If you haven’t heard of King Gizzard and The Lizard Wizard, then why the hell not? Even if it’s just for the name alone?!
The band’s first full length, 12 Bar Bruise is a noisy affair, but my gosh is it good. Having been acquainted with their noisy, skuzzy rock’n’roll for a bit over a year now, it’s so freakin’ great to see the boys put forward a big fat collection of songs that really affirm that sound their known for as well as cementing their place in the Melbourne scene.
First things first though. Something I was a little hesitant about before I heard this release was whether it was just going to be a collection of nutbag, thrown at
the wall stuff that although good, at 12 songs long, might have been a little tedious.
Thankfully I was wrong.
Although I do listen to it and feel as though I’m being thrown around some dingy, dirty pub, there are some differences that hit you throughout it. There’s moments where it gives you a chance to chill a bit at the bar with a Melbourne Bitter in hand before again losing your absolute shit. The title track, ’12 Bar Bruise’ provides one of those moments – an almost disturbed bluesy lullaby of sorts that although a little nuts, forces you to calm down a bit.
But then there’s that amazing sound that the King Gizzard boys are known for. We’re acquainted with early singles ‘Elbow’ and ‘Bloody Ripper’. Their thrown together, but still tightly structured feel had us hooked a fair while back. New tracks ‘High Hopes Low’, ‘Garage Liddiard’, true to life Meredith Music Festival medical emergency ‘Uh Oh, I Called Mum’, and the 80’s and 90’s AFL ode and album closer, ‘Footy Footy’ continue that tradition, and all really own that throw shit at the wall and see what sticks attitude.
It’s also a really cohesive album, an album full of great tracks that all complement each other. The album is structured really nicely, and so are the tracks themselves. At midway through the disc we’re hit with, ‘Sam Cherry’s Last Shot’ (featuring narration from harmonica dude Ambrose Kenny-Smith’s father and ex Dingoes frontman Broderick Smith), a drawn out heavy bluesy groove that contrasts really nicely against Broderick’s energetic narration. The next track, ‘Cut Throat Boogie’, sits so well as an answer to ‘Sam Cherry’s Last Shot’. A raucous harmonica filled pushy number, it’s father and son showing the rest who’s best.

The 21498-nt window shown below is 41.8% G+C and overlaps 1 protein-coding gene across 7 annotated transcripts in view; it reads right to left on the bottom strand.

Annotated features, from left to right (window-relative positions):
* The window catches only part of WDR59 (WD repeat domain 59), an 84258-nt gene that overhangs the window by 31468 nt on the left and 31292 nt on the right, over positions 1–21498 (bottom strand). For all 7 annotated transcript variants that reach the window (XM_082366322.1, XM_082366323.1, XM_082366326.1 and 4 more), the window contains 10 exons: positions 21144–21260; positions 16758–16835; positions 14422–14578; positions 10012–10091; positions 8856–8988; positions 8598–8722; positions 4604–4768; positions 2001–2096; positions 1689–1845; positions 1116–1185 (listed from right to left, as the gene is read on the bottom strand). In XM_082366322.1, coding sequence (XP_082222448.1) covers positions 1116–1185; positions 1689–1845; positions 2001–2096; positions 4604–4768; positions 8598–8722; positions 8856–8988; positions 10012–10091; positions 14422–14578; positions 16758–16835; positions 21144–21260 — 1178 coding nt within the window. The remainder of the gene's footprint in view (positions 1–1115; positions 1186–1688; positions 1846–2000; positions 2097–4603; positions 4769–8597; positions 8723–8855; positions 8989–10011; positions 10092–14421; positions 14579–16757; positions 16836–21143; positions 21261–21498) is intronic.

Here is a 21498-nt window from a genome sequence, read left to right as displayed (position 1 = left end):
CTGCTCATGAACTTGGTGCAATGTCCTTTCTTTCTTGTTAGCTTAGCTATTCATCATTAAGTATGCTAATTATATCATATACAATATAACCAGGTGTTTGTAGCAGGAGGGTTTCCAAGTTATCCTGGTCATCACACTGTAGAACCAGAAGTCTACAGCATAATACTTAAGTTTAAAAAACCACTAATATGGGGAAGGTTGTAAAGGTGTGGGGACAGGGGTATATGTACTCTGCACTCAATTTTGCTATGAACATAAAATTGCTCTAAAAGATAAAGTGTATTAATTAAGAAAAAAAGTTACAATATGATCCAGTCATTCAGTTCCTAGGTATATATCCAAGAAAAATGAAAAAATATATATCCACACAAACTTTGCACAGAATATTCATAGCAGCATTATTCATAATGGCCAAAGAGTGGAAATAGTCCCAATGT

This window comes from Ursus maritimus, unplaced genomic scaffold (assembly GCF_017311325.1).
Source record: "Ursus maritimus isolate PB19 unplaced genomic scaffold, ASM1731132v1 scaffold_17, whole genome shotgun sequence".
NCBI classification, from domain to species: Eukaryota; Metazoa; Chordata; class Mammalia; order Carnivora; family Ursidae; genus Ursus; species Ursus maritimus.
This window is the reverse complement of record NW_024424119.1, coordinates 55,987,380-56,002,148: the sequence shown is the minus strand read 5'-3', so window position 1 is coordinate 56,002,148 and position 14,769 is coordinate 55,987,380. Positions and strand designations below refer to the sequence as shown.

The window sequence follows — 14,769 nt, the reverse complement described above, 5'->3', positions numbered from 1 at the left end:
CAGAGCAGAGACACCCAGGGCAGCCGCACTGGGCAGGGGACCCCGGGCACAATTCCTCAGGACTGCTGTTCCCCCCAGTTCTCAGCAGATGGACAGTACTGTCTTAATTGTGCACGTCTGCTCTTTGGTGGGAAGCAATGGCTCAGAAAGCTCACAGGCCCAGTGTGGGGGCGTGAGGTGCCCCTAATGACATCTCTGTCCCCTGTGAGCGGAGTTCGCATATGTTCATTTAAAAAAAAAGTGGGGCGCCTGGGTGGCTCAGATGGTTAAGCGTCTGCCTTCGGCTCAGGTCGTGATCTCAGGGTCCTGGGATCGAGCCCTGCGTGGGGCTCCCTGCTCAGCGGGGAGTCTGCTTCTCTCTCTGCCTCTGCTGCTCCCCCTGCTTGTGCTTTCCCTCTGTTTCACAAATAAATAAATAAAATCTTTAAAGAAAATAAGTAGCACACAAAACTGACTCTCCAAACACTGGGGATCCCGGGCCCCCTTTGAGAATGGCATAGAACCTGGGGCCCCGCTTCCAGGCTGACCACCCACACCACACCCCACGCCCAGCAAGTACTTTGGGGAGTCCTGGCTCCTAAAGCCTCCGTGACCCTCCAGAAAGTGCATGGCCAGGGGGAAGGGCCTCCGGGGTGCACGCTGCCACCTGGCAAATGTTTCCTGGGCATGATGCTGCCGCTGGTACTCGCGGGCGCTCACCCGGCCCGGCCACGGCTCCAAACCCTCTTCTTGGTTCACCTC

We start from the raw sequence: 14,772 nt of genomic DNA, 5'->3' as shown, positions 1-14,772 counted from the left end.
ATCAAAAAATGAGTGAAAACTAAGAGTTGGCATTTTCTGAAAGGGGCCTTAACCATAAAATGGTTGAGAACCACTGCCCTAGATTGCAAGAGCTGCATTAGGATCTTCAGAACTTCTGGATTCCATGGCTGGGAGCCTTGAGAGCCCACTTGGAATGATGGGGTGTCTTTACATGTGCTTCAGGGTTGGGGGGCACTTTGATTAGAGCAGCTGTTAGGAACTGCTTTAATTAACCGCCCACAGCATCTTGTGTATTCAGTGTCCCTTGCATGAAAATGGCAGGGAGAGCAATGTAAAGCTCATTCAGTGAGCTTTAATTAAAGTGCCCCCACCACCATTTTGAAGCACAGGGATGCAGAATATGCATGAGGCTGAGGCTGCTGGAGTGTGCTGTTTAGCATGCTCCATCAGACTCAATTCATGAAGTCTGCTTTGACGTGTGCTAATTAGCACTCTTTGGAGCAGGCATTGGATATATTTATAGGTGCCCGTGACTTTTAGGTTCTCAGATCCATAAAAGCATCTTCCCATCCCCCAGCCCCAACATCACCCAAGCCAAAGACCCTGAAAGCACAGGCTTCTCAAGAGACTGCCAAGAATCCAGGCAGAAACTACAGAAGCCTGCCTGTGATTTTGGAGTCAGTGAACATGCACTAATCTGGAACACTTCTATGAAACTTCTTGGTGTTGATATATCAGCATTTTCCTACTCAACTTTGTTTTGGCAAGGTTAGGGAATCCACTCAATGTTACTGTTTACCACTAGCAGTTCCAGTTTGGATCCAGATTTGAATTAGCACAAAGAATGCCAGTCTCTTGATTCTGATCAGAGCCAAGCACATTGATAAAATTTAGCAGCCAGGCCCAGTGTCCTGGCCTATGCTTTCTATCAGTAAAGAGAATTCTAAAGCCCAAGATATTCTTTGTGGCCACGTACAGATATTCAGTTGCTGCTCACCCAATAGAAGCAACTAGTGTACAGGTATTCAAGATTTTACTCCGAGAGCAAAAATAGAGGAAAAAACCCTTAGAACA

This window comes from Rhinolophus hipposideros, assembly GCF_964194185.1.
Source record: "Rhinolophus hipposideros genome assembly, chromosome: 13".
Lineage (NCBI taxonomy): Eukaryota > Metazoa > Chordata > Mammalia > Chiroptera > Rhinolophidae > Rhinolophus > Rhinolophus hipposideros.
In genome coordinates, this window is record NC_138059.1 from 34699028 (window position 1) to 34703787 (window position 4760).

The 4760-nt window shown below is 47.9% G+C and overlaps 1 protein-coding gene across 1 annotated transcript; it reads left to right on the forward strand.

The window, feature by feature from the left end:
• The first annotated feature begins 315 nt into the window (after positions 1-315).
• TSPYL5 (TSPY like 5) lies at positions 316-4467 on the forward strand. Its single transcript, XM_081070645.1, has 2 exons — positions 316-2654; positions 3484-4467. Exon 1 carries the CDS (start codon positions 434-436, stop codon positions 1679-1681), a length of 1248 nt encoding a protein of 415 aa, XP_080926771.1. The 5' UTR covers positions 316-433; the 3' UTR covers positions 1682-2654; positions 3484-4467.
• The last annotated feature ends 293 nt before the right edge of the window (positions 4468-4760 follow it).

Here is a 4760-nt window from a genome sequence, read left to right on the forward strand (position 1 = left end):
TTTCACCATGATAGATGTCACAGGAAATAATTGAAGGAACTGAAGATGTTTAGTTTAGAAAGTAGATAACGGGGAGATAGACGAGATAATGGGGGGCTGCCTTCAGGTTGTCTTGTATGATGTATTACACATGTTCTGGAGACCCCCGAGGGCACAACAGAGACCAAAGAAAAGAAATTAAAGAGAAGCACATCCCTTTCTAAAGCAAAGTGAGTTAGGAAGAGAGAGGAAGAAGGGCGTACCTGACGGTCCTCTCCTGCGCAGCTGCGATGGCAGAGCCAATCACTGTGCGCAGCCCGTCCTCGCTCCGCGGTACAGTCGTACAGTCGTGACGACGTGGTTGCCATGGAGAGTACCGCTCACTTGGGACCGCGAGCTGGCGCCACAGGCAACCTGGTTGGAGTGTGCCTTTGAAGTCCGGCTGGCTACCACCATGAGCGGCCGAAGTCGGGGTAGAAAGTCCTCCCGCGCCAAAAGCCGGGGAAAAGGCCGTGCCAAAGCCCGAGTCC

But, for me, the standouts sit a few tracks from the beginning and one track from the end. New single ‘Muckraker’ feels as though a pop song has gotten in on with a surfy, 60’s rock’n’roll track. The changes in tempo force you to move with it. Muckraker then leads into ‘Nein’, another melodic pop track that sounds as though it must’ve been abducted by a group of drunken pub crawlers.
The second last track, ‘Sea of Trees’ also gets me. Sure, it’s a pretty messed up and deals with some rather intense thought processes, but I think the fact that it sits between a track about bass player Lucas’s Meredith disaster (‘Uh Oh, I Called Mum’) and a track which literally just lists Joe’s fave footy players (‘Footy Footy’), ultimately affirms the idea that for the King Gizzard boys, being able to throw a bunch of mates together in a room, and lose your shit for a bit whilst writing some killer songs, well that’s all that matters in the end.
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